April 22, 2024

Need of ‘Silence’ to Understand the Future – Unique Times

We live in a time where technology has hyperbolically invaded our lives. What began as, ‘Hey, I can do that faster…’has now become ‘I can’t live without it’. In every person around us, like most of us, we see the urge to casually glance at cell phones, peruse the laptop screens endlessly and at times, even dance our fingertips meaninglessly on the keyboard. It’s been, but a decade, since we have been toasting and celebrating these prodigious time saving devices. But today we are slowly mulling over the fact that, these are perhaps ‘weapons of mass distraction’, which have to be handled with care and responsibility.

I remember teachers urging us in schools, in a distant past, to think over what we hear, read and silently mull over it. Then I remember some seniors at work urging me to ‘think through’. In fact the phrase ‘think through’ has been a part of my vocabulary and my daily rant to my colleagues –adnauseam.  But the point in all this is that, we need little silence to make out the meaning of what’s happening around us. That stillness is vital.

But the work stats of today are very different. An average educated Indian (though the data maybe valid for the uneducated as well) spends, more than nine hours looking at a screen – a computer, television or a mobile screen- intermittently. The furious Whatsapp users get more than 1000 messages a day. Yes, perhaps our ability to negotiate with this data deluge has improved, but it seems just too much. There are days when we feel that we just want to be free from these gazillion emails, blinking screens, perfunctory messages – free from all of it.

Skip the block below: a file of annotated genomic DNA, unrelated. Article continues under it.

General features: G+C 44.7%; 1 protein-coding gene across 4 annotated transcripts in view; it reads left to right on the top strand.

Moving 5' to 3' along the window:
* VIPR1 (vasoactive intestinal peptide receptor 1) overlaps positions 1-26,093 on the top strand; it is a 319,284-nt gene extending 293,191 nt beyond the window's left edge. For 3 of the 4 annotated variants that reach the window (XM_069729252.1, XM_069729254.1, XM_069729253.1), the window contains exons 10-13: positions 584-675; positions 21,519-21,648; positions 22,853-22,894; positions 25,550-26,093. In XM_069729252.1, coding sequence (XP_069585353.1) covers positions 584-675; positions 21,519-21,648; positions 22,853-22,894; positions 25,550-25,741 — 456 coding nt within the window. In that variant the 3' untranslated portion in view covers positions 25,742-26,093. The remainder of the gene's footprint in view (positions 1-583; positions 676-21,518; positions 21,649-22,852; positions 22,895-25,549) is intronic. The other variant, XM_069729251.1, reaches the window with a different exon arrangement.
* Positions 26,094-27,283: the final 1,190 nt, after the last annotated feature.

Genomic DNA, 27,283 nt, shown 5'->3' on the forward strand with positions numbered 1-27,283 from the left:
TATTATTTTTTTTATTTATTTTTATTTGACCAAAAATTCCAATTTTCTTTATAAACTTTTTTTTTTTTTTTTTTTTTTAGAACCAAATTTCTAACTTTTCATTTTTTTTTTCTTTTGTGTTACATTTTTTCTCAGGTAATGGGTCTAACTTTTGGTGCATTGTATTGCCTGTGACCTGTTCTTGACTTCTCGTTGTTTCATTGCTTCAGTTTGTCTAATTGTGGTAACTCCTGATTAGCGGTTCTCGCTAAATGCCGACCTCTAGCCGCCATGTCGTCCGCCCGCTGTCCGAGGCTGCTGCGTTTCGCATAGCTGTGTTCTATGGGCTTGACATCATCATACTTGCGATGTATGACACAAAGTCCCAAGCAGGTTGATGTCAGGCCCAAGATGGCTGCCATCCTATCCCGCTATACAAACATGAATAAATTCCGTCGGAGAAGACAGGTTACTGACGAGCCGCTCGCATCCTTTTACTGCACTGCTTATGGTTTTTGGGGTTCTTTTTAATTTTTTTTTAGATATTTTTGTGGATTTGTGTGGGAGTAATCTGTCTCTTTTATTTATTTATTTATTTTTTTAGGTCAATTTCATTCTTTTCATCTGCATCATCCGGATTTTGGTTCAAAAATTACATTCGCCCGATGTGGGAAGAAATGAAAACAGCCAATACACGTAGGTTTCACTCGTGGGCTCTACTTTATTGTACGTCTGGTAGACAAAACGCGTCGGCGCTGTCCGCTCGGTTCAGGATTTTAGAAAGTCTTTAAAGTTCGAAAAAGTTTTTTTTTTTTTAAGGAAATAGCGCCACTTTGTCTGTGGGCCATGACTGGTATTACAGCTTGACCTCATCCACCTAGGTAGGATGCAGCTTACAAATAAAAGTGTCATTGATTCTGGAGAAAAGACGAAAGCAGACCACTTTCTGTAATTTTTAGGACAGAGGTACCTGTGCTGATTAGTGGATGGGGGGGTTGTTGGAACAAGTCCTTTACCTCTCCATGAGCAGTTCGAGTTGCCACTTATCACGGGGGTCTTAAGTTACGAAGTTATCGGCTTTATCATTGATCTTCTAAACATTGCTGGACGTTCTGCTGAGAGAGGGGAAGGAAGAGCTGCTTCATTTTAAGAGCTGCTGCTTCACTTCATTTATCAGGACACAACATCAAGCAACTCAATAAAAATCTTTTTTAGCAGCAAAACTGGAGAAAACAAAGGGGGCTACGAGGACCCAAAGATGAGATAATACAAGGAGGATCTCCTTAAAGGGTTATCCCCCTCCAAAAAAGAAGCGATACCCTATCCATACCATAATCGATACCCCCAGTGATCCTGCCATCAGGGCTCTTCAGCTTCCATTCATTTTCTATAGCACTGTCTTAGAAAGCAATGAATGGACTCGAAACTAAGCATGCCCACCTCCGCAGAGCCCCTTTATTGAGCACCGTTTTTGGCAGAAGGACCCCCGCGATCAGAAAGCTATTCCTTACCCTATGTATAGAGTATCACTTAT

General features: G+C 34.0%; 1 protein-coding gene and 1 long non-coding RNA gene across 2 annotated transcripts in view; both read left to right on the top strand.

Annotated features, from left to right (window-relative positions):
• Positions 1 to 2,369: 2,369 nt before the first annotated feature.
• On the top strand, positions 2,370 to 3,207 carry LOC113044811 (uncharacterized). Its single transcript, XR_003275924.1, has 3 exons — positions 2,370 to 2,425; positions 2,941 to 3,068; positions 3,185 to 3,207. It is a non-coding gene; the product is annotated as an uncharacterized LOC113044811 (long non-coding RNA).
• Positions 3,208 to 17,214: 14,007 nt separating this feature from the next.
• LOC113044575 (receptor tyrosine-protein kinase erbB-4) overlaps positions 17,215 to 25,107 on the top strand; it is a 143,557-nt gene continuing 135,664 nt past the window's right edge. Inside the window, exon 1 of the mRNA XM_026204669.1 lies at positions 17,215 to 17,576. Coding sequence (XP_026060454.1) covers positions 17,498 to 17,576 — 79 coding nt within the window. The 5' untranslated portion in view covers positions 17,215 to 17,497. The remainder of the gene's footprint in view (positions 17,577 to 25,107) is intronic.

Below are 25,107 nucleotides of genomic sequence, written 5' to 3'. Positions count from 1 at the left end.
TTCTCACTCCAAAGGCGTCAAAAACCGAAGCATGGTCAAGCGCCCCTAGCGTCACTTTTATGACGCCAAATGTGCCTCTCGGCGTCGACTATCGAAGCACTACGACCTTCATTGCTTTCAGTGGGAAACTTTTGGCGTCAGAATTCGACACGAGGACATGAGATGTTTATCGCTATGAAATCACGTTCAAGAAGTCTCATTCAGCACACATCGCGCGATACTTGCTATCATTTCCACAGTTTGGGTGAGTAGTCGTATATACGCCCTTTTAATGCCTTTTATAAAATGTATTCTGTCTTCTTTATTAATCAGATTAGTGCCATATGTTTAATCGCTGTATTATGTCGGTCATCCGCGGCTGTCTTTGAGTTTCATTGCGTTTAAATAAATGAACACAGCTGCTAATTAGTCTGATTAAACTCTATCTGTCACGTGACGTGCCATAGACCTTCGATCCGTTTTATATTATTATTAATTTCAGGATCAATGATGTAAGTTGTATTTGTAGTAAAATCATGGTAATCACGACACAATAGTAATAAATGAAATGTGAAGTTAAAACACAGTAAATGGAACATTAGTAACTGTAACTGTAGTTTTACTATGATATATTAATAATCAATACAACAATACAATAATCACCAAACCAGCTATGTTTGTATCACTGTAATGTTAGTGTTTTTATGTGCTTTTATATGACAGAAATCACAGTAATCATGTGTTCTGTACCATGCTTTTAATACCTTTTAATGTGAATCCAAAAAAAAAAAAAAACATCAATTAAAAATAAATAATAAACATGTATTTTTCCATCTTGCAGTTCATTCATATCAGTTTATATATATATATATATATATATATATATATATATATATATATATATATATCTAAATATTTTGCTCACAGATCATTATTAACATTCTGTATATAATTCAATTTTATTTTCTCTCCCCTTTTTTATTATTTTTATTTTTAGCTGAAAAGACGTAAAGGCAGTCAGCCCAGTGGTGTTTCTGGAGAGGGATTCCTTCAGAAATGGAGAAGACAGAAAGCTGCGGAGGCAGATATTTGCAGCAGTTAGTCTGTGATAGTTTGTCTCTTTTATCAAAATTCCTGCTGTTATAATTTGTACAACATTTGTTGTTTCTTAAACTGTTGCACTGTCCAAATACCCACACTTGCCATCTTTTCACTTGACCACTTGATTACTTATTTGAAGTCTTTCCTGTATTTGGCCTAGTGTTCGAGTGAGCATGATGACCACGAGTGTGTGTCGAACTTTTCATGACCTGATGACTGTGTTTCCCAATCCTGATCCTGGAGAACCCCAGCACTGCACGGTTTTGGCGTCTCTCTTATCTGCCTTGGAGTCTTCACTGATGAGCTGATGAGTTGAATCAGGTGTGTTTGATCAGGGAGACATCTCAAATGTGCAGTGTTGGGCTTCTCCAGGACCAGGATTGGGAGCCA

A prominent hotelier, a close friend and mentor, often quips that they have a Spartan model followed in the rooms of their various properties. They do not provide TV, internet and then there is poor network connectivity. ‘We charge you more, for not giving you any of these utilities! We charge you for freeing you from your enslavement to mindless drudgeries’, he says with a wry smile. While I always smile when I think about it – I think that will be the luxury, we will seek in the future. By definition, ‘luxury’ refers to ‘scarcity’ and is often subjective to what we individually or collectively think of ‘scarce’ – perhaps, he is right! A room which does not give you any of these is perhaps a luxurious‘pied-a-terre’ (or studio)!

The additional need of clearing out your minds is the need to sit and understand the pace of change in our work lives. The empty desk at yesterday’s office with perhaps a note book and a bunch of files in the ‘IN’ tray is visage of a very distant past, which we remember with a sense of nostalgia and wistful blues. We now have screens which perpetually scroll in front of us; be it the computers we work on, the smart phones we doodle on and the myriad screens everywhere. The apps ensure a ‘push’ model of the daily news, which sends you news faster than you can digest. The anticipatory wait for the daily newspaper in the morning with a cup of tea or coffee is now non-existent ; the websites and social media ensures that you get all the news you want in a split second , whether you want it or not!